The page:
Kerala Health Minister Vina George said 251 people, including 129 health workers, were found to have been in contact with a baby who died of the Nipah virus last Sunday, All India Radio broadcast.
The source added that 11 people on the contact list showed symptoms of infection, but their condition is stable.
The Kerala Health Department has drawn up a plan to control the disease and a laboratory has been installed by the National Institute of Virology in Pune at Kozhikode Medical Hospital, as well as studies to trace the source of the infection.
The Nipah virus was discovered in 1999 after an outbreak of disease among pigs and humans in Malaysia and Singapore, which killed more than 100 citizens and infected 300, while causing a huge economic impact, as more than one million pigs were slaughtered.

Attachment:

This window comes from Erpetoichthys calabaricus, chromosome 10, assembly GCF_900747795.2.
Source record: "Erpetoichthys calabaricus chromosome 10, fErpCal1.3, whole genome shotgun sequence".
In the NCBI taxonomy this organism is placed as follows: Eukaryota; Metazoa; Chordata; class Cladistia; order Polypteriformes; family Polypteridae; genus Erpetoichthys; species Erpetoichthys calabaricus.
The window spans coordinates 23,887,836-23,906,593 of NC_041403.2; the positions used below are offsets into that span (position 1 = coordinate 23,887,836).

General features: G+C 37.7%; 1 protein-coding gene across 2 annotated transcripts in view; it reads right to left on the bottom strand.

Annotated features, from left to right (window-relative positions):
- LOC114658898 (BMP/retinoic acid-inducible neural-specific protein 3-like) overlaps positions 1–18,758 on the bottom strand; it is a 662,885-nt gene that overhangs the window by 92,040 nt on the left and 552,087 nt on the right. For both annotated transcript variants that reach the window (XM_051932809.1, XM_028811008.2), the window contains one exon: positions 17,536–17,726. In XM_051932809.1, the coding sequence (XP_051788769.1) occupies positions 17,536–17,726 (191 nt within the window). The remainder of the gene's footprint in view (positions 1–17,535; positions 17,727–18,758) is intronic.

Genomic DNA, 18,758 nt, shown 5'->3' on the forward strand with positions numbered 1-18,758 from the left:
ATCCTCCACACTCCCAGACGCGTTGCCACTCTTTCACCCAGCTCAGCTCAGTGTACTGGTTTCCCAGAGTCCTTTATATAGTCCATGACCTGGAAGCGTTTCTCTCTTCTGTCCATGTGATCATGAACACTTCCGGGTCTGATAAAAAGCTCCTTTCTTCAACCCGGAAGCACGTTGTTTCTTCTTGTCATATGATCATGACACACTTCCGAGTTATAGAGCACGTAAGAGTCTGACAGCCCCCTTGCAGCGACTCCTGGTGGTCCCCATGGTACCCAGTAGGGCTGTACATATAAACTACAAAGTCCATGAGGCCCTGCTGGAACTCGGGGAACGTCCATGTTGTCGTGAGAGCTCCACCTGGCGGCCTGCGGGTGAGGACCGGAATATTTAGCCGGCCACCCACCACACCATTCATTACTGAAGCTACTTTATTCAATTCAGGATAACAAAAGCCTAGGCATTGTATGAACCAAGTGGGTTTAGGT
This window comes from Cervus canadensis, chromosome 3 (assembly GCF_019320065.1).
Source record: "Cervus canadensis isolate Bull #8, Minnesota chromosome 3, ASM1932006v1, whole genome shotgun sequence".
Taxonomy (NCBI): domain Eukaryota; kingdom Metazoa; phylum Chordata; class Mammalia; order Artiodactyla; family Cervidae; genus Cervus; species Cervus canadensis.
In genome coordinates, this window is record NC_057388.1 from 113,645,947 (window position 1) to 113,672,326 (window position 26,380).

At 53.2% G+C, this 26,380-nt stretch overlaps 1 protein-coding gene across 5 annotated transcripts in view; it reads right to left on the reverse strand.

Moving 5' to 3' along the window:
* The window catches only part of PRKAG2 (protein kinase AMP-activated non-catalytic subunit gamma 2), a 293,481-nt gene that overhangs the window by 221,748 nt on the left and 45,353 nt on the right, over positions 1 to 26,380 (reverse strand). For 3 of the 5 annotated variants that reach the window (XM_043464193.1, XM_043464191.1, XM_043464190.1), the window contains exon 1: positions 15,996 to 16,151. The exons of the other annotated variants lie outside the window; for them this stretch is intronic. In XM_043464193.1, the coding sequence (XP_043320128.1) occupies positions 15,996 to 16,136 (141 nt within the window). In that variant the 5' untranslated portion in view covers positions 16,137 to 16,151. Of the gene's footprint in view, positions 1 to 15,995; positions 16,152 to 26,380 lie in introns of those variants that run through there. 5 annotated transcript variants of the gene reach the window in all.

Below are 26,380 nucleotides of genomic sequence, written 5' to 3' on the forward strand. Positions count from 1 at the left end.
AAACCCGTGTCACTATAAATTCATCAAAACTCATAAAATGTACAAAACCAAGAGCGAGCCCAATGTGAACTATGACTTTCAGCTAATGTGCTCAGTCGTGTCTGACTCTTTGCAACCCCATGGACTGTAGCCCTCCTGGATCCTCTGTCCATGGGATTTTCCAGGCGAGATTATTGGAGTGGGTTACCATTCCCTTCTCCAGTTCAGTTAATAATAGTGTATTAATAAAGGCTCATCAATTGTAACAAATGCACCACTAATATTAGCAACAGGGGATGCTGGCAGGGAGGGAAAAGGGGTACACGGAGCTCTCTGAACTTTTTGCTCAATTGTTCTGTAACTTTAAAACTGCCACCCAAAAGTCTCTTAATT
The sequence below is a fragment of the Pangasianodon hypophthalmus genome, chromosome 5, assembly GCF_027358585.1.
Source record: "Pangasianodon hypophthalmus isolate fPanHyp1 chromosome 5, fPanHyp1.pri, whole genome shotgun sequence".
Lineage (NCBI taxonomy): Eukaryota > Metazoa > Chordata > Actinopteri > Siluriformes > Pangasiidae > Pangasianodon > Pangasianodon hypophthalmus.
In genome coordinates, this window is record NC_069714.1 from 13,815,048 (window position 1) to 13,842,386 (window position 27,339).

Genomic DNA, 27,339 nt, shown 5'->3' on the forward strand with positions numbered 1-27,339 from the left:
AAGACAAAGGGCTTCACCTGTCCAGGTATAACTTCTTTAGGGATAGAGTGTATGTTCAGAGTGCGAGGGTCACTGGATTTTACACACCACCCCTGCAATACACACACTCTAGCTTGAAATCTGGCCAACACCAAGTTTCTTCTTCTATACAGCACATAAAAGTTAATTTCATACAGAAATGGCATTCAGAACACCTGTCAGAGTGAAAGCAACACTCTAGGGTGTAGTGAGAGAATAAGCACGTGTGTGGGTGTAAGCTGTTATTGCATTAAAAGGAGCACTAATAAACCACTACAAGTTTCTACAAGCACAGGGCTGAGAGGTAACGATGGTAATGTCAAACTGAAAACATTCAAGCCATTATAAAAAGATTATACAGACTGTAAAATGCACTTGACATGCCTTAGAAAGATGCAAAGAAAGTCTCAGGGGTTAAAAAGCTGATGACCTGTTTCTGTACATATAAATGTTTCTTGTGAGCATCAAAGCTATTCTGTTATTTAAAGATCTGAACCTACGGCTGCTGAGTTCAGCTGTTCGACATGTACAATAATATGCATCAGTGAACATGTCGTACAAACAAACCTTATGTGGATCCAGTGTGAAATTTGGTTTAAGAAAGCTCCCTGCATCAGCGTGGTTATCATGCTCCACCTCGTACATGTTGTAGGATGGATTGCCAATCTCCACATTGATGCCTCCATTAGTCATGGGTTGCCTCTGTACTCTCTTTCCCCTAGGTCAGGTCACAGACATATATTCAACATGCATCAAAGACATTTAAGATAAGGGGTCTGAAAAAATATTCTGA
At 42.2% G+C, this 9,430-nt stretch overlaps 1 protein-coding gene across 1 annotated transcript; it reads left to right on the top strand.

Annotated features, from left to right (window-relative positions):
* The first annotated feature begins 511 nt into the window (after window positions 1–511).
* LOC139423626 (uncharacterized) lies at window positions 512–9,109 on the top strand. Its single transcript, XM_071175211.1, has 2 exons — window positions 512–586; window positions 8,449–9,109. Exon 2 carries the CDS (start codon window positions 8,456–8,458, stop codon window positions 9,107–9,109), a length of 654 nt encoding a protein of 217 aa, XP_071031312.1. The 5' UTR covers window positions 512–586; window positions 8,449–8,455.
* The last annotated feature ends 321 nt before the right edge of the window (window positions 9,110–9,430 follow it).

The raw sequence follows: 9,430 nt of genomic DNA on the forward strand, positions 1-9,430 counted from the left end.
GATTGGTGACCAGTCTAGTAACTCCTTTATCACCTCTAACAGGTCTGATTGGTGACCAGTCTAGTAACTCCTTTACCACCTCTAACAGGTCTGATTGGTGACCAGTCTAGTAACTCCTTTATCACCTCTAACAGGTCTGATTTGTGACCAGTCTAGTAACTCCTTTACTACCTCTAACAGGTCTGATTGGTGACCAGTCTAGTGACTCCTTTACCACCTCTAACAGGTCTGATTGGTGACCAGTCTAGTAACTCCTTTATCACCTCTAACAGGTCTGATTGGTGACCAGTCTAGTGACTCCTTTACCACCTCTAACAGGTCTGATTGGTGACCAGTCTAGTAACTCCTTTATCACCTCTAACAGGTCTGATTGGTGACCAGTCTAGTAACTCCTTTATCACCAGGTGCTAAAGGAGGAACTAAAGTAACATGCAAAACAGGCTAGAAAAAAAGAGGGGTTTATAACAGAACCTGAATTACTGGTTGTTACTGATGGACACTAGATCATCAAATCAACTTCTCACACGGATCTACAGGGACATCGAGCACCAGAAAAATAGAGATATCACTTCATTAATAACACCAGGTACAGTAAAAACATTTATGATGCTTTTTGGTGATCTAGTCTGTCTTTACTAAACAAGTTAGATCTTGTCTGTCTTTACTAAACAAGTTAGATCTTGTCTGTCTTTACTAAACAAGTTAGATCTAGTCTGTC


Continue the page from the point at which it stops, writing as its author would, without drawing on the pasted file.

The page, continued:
Although there are no other outbreaks in Malaysia and Singapore, they occur almost annually in some parts of Asia, particularly India and Bangladesh.
Symptoms include fever, headache, throat pain, cough, vomiting and shortness of breath, the most serious of which are confusion, drowsiness, disorientation, seizures, coma, and swelling of the brain (encephalitis).
A person can become infected by direct contact with infected animals such as bats or pigs, or body fluids such as blood, urine or saliva, and by eating contaminated food.
Nipah virus also spreads through close contact with infected people through nasal or respiratory droplets, urine, and blood.
Precautionary measures to avoid infection include washing hands with soap and water and avoiding consumption of raw palm sap and contaminated fruits.
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